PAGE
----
In terms of interviews, James said that they weren’t asking many of the standard questions you see online (on interview help sites), but rather about experiences with specific languages and techniques. Again, here is where having a body of work is most useful.

In my recent trip to San Francisco (which I’ll blog about shortly), educators were talking about how unreasonable job ads were: “You need to be an excellent programmer with years of experience and a computer science degree while still being able to do graphic design and database design, and this is an entry-level job!” Clearly that’s an exaggeration, but not much of one.

I think part of the problem is that money is tight; companies now want one person to do two jobs. My inclination is that with most jobs, the companies are misrepresenting, to some degree, what they actually expect, just as applicants will likely misrepresent what they can actually do!

Book Giveaway => Lots Of Books!

In my previous newsletter, I gave away the remaining copies (almost) of three of my books:

There was a good response, with lots of people interested in the “Modern JavaScript” book. Unfortunately, I had exponentially more entrants than I had books, so not everyone went away happy.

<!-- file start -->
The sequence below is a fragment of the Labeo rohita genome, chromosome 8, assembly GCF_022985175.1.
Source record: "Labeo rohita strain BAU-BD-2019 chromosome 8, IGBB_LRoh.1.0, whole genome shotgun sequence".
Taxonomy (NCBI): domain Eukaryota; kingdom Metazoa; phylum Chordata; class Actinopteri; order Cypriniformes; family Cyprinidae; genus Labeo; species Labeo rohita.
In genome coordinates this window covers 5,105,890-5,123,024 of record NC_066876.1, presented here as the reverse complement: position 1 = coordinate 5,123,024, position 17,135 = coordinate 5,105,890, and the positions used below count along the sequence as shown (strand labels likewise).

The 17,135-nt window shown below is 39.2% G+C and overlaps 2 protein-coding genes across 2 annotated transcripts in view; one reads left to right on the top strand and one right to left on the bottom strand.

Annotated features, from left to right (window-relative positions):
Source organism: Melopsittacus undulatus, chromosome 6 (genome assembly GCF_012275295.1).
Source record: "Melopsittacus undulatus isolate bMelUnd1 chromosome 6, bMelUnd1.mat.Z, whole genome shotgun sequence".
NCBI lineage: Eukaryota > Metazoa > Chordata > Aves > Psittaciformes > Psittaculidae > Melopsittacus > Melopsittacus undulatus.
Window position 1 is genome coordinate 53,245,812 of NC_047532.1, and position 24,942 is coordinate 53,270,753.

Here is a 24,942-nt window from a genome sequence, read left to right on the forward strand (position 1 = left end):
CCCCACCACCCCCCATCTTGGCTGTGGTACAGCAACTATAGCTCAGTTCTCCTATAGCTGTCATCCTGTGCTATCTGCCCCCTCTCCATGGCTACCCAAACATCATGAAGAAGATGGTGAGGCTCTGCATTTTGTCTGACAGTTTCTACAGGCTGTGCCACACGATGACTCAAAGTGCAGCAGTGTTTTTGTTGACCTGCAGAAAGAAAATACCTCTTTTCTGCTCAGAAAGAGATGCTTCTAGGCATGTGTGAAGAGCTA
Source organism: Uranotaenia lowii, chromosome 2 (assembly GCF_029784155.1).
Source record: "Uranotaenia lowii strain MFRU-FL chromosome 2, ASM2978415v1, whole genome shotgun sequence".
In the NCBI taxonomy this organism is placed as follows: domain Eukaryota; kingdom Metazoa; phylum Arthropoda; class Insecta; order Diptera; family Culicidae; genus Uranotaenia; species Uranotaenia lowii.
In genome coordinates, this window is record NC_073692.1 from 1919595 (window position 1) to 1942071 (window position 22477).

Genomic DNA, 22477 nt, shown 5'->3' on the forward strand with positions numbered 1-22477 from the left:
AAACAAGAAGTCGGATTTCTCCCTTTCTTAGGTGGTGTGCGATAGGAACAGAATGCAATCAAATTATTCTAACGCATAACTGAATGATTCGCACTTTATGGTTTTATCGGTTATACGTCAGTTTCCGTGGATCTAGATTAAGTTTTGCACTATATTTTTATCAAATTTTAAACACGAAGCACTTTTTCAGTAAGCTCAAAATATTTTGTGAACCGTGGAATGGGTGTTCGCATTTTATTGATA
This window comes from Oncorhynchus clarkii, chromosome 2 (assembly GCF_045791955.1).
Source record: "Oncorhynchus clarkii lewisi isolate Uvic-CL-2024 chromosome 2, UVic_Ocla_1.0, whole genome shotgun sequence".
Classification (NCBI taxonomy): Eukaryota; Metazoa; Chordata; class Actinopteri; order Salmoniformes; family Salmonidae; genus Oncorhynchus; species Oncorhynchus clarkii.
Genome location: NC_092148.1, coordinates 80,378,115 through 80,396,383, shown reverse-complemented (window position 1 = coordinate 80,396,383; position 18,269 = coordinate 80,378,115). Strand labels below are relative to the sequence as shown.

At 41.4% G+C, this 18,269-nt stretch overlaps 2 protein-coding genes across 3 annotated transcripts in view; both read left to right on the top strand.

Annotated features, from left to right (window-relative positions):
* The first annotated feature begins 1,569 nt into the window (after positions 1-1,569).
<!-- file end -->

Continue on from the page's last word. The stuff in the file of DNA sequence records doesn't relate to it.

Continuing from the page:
I also forgot, and then remembered, to giveaway a couple of copies of both the “Modern JavaScript” and the “PHP and MySQL…” book through Twitter. I’m still figuring out how best to use Twitter, but I think that giveaway went okay. Well, the books went quickly, that’s for sure.

My next book giveaway will probably be at the end of the summer, when the third edition of my “PHP Advanced and Object-Oriented Programming” book comes out.

My thanks to everyone for their interest in my work!

Larry Ullman’s Book News => “PHP Advanced and Object-Oriented Programming”

And, finally, most of my time has been spent working on the third edition of my “PHP Advanced and Object-Oriented Programming” book. I’m happy to say that 10 out of 15 chapters have been submitted. But I regret to say that I am, as always, behind schedule. I will get those last five chapters done in July and the book will come out late summer, I believe. The good news is that there’s plenty of new content, with an emphasis on OOP. So far I’ve added:

Those are the main new sections. There are also little added bits here and there, including in sidebars and tips. I’m using some new examples in the OOP sections, and adding more OOP design theory discussion.

Most of the remaining chapters are new material, too, which will cover:

As you can imagine, this will keep me pretty busy in July.